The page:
(Mary di Mônaco, Rosario, Santa Fé)
“All the landscapes, warm people, many crisis”
(Susana Canelo, Del Valle)
“a country of multiple and beautiful landscapes with the best meat and the friendliest people”
(Maria Laura, Buenos Aires province)
(Maria Bossa, Rio Tercero, Córdoba)
“chaotic, but lovely”
(Gonzalo, San Carlos de Bariloche)
“A country of wasted wealth”
(Vicky Saumell, Buenos Aires)
As for what Argentineans cannot live without, J., the Brazilian expatriate, mentioned books, wine, music, dance, art, and free time. My native friends confessed their musts being asado/barbecue, meeting friends, mate, dulce de leche. Friends and asado were unanimous among their passions.
Because I’ve experienced the exquisite Argentinian food specialties, I wanted to know more about what my friends considered their favorite foods and what was special about it.
J. was mouthwatering and talked about Mollejas a la parrilla and sweetbreads. He said they were delicate and delicious. Mary di Mônaco couldn’t resist those empanadas, “especially the ones prepared in the north of the country, where each province has a typical recipe, all of them incredibly delicious.”
And then, of course, asado, so special probably because of the quality of the meat combined with the way it is cooked”. Susana, Vicky, Gonzalo and Maria Laura agree with Mary, and Maria Laura even adds that “asado‘s amazing taste is not found anywhere else in the world”.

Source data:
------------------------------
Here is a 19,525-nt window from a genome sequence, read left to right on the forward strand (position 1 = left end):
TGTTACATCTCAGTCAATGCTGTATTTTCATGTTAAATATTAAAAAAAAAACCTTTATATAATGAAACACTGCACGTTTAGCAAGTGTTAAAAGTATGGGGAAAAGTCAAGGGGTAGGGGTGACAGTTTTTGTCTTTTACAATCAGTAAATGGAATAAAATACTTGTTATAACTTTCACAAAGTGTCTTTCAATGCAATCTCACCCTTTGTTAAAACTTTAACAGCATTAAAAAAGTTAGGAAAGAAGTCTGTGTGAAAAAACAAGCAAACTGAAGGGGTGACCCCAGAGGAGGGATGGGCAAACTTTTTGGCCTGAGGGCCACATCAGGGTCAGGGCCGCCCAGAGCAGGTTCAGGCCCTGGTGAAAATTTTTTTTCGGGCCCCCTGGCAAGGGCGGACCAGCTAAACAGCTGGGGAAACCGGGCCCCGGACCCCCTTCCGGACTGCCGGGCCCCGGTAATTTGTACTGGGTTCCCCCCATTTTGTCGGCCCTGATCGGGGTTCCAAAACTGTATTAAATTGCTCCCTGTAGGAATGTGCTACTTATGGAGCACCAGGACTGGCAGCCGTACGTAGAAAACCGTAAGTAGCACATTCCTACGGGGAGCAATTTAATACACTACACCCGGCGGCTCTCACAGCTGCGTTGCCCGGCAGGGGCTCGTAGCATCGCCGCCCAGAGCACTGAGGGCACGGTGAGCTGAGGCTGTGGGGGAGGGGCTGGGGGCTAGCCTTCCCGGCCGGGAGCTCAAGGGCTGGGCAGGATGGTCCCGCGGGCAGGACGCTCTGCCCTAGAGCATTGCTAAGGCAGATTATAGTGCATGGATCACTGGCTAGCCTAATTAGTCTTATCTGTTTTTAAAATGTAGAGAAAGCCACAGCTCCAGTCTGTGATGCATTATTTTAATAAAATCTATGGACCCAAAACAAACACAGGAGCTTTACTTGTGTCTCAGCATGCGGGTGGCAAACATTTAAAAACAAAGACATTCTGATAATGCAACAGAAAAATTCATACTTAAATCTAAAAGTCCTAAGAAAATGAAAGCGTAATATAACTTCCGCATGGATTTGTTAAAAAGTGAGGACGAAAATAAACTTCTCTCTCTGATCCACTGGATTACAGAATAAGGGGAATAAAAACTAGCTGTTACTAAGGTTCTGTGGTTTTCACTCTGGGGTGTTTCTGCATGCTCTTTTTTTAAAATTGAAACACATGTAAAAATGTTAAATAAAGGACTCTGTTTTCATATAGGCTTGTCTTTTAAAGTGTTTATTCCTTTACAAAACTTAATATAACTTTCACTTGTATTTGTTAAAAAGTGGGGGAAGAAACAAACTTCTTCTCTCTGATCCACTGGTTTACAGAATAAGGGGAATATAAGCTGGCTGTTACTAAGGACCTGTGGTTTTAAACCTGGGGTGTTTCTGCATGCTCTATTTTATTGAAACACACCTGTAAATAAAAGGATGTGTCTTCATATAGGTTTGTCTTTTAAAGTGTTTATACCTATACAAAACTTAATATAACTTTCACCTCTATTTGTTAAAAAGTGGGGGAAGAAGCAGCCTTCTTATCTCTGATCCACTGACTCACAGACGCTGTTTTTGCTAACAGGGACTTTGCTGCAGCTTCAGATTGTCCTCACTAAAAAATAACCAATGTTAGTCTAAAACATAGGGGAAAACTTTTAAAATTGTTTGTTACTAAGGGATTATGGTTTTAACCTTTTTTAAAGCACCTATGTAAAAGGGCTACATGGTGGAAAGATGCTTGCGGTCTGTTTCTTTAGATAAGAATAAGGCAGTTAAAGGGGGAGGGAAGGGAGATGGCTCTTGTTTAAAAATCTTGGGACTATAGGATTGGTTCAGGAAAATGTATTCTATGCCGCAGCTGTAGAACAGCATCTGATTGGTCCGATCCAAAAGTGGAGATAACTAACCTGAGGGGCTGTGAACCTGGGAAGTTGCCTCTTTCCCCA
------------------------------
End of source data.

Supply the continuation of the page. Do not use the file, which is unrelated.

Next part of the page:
Maria Bossa considers milanesas con papas fritas to be a typical dish, mainly because of her memory of her mom preparing them to the family.
My next question was about entertainment. I had so much fun in Argentina and I couldn’t resist knowing how Argentineans really enjoyed themselves. I wanted to confirm my own perceptions and I was not disappointed to know that they are truly fun-lovers and a people-gathering bunch!
J. likes to go to bars and restaurants to enjoy himself. Mary likes “meeting friends over a meal. It could be in a house or a restaurant, the important thing is to share that time together.” Susana lives in a very small village, so most of time she gathers friends at her house or she goes to their place, but even though she lives 300 km away from Buenos Aires, she takes a weekend there once a month and go to theaters and shows. Maria Bossa also enjoys herself at home drinking mate. Gonzalo points out that he can have fun anywhere, but “mostly at our places, sharing an asado, good food and wine. We also go for walks in the mountains.” Vicky confirms Argentineans’ gregariousness mainly at home, “Gathering for a meal in somebody’s house is a favorite. For men in general, playing or watching football.”